In yet other versions of the inflator housing, the inflator mount has an inside diameter that is slightly larger than an outside diameter of the airbag inflator. In order to provide a press-fit to properly engage the airbag inflator, the inflator mount may further include a plurality of ridges. These ridges render an effective inside diameter of the inflator mount slightly smaller than the outside diameter of the airbag inflator. As used herein, the term “effective inside diameter” is used to describe the diameter of a tubular region described by the tips of the ridges of the inside surface of the inflator mount. This effective inside diameter describes the region, analogous to the inside diameter of other embodiments of the inflator housing, that is contacted by an inserted airbag inflator, and which generally must be expanded, deflected, or deformed to allow entry of the airbag inflator.
In alternate airbag inflator housings of the invention, the inflator mount is configured to instead engage the outer surface of the airbag inflator in a slip-fit manner. In such inflator housings, the inflator mount may have an inside diameter that is larger than the outside diameter of the airbag inflator. In such airbag housings, the inflator mount must be attached to the outer surface of the airbag inflator by a supplemental method to assure proper attachment. Such supplemental methods may generally be selected from a group comprising welding, crimping, or using a set screw to retain the airbag inflator in the inflator mount.
In other versions of the inflator housing, the inflator mount may engage the outer surface of the airbag inflator in a clearance-fit manner. In these, the inflator mount may have an inside diameter that is substantially identical to the outside diameter of the airbag inflator. Such inflator housings with clearance-fit inflator mounts may require that the inflator mount be attached to the outer surface of the airbag inflator by a supplemental method such as welding, crimping, or using a set screw to retain the airbag inflator in the inflator mount. Such is also the case with airbag inflator housings which have an inside diameter that is slightly larger than the outside diameter of the airbag inflator.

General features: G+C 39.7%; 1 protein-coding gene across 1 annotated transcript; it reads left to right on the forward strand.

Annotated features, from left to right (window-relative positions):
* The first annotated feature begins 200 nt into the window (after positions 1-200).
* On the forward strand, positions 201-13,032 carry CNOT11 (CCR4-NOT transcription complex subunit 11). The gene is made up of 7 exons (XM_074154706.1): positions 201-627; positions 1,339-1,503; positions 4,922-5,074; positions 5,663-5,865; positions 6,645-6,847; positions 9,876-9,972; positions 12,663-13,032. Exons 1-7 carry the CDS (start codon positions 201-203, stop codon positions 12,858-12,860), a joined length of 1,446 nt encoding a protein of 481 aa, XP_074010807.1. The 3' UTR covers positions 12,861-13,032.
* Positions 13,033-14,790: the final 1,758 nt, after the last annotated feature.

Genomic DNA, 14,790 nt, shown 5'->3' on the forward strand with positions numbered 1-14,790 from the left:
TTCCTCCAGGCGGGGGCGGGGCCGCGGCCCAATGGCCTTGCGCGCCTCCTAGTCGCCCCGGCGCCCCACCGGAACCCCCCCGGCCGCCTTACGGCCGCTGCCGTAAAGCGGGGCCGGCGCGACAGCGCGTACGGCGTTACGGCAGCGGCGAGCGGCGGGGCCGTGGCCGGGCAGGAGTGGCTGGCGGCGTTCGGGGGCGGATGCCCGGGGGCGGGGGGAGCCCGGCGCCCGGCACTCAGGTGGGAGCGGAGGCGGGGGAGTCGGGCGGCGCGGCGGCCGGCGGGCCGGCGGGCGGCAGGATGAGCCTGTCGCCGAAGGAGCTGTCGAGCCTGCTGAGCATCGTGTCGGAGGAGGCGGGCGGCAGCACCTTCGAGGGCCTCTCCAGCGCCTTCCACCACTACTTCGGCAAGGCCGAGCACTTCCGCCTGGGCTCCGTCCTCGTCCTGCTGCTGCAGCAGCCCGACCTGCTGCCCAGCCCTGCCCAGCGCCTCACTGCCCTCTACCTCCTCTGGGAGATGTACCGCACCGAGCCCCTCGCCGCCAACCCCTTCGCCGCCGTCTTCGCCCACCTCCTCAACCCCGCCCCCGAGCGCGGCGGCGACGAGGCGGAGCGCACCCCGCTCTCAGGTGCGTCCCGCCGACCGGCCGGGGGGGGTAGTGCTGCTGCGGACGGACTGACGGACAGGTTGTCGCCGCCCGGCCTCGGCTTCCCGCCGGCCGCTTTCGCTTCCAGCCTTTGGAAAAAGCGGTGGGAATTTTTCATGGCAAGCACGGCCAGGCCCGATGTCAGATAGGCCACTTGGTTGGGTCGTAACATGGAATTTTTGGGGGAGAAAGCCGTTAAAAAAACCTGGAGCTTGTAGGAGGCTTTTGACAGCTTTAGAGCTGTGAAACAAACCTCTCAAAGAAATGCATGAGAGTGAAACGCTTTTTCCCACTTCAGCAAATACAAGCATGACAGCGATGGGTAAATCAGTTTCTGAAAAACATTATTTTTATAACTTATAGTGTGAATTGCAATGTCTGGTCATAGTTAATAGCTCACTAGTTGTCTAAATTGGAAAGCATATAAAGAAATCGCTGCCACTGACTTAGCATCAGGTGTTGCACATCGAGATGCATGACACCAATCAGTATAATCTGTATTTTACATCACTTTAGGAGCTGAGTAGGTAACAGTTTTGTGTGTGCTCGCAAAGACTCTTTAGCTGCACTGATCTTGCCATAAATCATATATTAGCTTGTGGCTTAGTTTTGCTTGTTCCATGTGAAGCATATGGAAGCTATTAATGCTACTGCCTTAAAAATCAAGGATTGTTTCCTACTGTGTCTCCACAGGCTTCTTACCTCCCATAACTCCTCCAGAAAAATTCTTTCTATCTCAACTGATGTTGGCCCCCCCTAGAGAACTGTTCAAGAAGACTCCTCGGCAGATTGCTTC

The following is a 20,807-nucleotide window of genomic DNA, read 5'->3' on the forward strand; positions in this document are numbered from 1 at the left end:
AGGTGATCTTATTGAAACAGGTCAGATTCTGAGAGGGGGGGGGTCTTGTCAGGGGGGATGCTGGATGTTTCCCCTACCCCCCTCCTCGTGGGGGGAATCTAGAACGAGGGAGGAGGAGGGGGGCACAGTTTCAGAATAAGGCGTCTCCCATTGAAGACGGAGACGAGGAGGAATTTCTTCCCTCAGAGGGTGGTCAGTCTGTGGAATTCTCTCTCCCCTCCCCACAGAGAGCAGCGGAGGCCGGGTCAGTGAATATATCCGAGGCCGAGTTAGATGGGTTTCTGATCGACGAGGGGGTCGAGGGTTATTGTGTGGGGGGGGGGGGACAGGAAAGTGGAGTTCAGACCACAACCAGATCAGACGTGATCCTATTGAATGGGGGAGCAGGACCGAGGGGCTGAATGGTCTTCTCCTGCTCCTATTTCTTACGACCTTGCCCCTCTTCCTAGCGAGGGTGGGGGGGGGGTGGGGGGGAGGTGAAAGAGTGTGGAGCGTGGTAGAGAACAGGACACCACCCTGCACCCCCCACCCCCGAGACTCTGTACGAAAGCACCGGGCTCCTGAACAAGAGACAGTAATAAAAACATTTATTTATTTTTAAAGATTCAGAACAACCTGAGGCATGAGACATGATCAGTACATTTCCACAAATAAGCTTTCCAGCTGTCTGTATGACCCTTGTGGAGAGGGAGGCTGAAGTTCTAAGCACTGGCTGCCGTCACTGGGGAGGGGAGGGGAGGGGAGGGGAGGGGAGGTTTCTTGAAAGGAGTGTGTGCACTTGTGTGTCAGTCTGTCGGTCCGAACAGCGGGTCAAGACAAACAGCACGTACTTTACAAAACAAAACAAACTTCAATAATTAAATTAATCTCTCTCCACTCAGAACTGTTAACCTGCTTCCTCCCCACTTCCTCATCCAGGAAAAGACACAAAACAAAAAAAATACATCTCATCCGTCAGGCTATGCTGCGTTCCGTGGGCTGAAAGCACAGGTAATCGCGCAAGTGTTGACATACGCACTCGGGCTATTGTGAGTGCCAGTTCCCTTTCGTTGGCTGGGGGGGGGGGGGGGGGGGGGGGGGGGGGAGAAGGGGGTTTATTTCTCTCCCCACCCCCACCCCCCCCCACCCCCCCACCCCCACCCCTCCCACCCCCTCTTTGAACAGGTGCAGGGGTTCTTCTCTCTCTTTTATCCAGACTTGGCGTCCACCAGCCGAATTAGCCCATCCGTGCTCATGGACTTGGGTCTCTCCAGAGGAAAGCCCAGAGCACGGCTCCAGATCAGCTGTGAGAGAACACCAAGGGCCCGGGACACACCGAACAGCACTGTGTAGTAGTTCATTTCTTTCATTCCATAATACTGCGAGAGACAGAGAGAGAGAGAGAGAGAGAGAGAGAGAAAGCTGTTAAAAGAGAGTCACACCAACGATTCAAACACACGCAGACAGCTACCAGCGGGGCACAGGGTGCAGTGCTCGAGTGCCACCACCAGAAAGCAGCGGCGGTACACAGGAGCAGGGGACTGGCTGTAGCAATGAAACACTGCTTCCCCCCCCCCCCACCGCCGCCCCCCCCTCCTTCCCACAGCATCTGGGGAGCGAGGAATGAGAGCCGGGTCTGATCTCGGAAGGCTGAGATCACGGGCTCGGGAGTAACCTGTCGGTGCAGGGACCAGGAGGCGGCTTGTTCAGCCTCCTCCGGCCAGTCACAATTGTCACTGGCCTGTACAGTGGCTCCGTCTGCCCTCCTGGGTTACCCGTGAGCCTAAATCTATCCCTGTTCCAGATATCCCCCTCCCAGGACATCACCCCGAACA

The airbag inflator housings of the invention also include a bracket member attached to the inflator mount. This bracket member may be angled to properly position the airbag inflator when installed in a vehicle. Further, the bracket member may comprise a gusset to provide strength to the bracket member. Additionally, the bracket member may comprise a retention hook for hanging the airbag housing in a vehicle prior to installation.
The invention also includes methods of mounting an airbag inflator to a vehicle including the steps of attaching a diffuser end of an airbag inflator to a gas guide, attaching an airbag inflator housing comprising a press-fit inflator mount and a bracket member to an airbag inflator, and attaching the bracket member to the vehicle. These methods may be used with inflator mounts comprising ring-shaped mounts such as tubular mounts, cup-shaped mounts, and tubular mounts having internally-placed ridges.
The methods may also be used with inflator housings including slip-fit or clearance-fit inflator mounts. These methods include the steps of attaching a diffuser end of an airbag inflator to a gas guide; attaching an airbag inflator housing comprising a slip-fit inflator mount and a bracket member to an airbag inflator by the inflator mount; securing the slip-fit or clearance-fit inflator mount to the airbag inflator using a method such as welding, crimping, or using a set screw; and attaching the bracket member to the vehicle. These methods may also be used with inflator mounts comprising ring-shaped members, cup-shaped members, and tube-shaped members having ridges on an internal surface of the tube to provide an added measure of stability.